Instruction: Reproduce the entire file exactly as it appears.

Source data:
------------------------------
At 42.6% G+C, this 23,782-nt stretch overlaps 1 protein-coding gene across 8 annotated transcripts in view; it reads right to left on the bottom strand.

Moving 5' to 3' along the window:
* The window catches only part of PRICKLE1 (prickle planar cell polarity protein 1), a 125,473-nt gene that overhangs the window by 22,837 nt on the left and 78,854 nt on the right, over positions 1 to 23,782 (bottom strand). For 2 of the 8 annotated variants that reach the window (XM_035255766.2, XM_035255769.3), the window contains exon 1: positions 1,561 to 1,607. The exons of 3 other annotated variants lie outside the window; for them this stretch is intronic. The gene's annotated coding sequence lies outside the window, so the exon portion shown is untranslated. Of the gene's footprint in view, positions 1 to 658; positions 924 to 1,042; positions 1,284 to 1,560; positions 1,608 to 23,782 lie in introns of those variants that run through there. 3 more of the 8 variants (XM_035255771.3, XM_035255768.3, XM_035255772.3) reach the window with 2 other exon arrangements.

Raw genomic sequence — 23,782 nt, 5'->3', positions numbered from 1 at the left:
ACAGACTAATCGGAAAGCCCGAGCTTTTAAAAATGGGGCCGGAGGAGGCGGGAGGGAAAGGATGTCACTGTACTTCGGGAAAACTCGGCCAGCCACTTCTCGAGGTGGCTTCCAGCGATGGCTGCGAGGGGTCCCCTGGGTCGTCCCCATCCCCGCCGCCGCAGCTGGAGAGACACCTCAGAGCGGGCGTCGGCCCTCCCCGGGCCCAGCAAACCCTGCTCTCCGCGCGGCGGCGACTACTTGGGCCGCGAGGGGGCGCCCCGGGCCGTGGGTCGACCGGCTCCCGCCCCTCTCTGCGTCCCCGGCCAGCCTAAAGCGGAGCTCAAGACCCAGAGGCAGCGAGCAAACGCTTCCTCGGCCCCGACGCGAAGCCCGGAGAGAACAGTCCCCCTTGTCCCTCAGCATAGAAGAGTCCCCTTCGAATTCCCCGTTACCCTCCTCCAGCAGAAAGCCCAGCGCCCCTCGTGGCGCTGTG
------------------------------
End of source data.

At 42.6% G+C, this 23,782-nt stretch overlaps 1 protein-coding gene across 8 annotated transcripts in view; it reads right to left on the bottom strand.

Moving 5' to 3' along the window:
* The window catches only part of PRICKLE1 (prickle planar cell polarity protein 1), a 125,473-nt gene that overhangs the window by 22,837 nt on the left and 78,854 nt on the right, over positions 1 to 23,782 (bottom strand). For 2 of the 8 annotated variants that reach the window (XM_035255766.2, XM_035255769.3), the window contains exon 1: positions 1,561 to 1,607. The exons of 3 other annotated variants lie outside the window; for them this stretch is intronic. The gene's annotated coding sequence lies outside the window, so the exon portion shown is untranslated. Of the gene's footprint in view, positions 1 to 658; positions 924 to 1,042; positions 1,284 to 1,560; positions 1,608 to 23,782 lie in introns of those variants that run through there. 3 more of the 8 variants (XM_035255771.3, XM_035255768.3, XM_035255772.3) reach the window with 2 other exon arrangements.

Raw genomic sequence — 23,782 nt, 5'->3', positions numbered from 1 at the left:
ACAGACTAATCGGAAAGCCCGAGCTTTTAAAAATGGGGCCGGAGGAGGCGGGAGGGAAAGGATGTCACTGTACTTCGGGAAAACTCGGCCAGCCACTTCTCGAGGTGGCTTCCAGCGATGGCTGCGAGGGGTCCCCTGGGTCGTCCCCATCCCCGCCGCCGCAGCTGGAGAGACACCTCAGAGCGGGCGTCGGCCCTCCCCGGGCCCAGCAAACCCTGCTCTCCGCGCGGCGGCGACTACTTGGGCCGCGAGGGGGCGCCCCGGGCCGTGGGTCGACCGGCTCCCGCCCCTCTCTGCGTCCCCGGCCAGCCTAAAGCGGAGCTCAAGACCCAGAGGCAGCGAGCAAACGCTTCCTCGGCCCCGACGCGAAGCCCGGAGAGAACAGTCCCCCTTGTCCCTCAGCATAGAAGAGTCCCCTTCGAATTCCCCGTTACCCTCCTCCAGCAGAAAGCCCAGCGCCCCTCGTGGCGCTGTG